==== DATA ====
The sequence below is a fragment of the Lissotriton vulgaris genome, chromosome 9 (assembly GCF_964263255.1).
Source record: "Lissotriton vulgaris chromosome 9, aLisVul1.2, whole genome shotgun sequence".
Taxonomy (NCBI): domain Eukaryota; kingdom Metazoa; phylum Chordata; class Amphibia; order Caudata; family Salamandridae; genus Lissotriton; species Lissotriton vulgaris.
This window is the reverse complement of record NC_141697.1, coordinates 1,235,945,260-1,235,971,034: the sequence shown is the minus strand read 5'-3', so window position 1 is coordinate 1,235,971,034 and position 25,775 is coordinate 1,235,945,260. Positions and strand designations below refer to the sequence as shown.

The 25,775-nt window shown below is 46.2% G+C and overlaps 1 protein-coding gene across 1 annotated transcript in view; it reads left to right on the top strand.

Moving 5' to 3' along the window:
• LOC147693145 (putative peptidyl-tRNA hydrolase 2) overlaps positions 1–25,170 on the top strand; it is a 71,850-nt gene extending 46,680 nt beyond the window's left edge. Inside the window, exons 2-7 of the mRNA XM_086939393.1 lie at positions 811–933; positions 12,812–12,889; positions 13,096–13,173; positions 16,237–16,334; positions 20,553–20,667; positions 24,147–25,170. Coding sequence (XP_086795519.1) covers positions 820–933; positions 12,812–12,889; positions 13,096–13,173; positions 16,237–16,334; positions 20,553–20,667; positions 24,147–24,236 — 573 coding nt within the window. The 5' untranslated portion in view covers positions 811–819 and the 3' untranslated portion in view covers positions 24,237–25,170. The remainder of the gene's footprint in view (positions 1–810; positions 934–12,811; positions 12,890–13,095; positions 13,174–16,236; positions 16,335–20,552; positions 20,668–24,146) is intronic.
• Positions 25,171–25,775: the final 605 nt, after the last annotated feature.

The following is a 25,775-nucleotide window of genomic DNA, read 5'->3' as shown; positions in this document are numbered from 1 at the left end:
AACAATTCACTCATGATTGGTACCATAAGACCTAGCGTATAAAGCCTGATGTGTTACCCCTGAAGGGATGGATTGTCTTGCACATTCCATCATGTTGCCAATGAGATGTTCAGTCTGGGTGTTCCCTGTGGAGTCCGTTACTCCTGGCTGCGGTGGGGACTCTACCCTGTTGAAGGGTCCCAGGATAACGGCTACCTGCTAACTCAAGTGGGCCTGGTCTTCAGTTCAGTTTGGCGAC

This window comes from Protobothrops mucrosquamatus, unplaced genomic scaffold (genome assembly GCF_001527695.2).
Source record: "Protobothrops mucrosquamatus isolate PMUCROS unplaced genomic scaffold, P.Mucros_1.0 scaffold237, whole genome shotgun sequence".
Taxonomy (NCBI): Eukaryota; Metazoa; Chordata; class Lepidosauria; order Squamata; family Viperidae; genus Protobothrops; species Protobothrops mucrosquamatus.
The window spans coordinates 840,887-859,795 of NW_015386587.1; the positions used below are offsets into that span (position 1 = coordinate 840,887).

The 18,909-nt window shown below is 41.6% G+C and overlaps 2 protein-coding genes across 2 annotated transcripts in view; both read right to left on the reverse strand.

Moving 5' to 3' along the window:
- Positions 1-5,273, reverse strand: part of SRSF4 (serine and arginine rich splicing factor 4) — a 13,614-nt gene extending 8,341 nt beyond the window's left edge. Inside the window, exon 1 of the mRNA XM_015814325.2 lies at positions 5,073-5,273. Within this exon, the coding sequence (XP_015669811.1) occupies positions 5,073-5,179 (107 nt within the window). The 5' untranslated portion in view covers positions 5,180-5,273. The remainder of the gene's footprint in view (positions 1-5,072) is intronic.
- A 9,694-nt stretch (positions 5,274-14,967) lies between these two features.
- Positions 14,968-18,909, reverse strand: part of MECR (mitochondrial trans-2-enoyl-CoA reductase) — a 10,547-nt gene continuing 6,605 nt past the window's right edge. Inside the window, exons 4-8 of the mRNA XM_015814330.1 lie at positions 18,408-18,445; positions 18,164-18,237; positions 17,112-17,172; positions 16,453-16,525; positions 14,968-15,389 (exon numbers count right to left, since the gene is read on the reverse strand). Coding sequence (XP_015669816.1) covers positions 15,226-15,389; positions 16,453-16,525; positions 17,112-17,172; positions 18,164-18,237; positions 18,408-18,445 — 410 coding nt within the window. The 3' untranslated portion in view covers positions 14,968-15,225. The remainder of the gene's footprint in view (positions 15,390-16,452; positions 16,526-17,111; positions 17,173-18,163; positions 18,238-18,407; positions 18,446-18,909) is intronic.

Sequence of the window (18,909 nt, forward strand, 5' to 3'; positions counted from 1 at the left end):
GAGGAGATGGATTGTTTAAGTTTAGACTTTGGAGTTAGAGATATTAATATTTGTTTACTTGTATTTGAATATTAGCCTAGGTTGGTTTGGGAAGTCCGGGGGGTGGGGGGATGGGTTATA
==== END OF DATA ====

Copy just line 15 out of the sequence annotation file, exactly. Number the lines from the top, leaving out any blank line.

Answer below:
The 18,909-nt window shown below is 41.6% G+C and overlaps 2 protein-coding genes across 2 annotated transcripts in view; both read right to left on the reverse strand.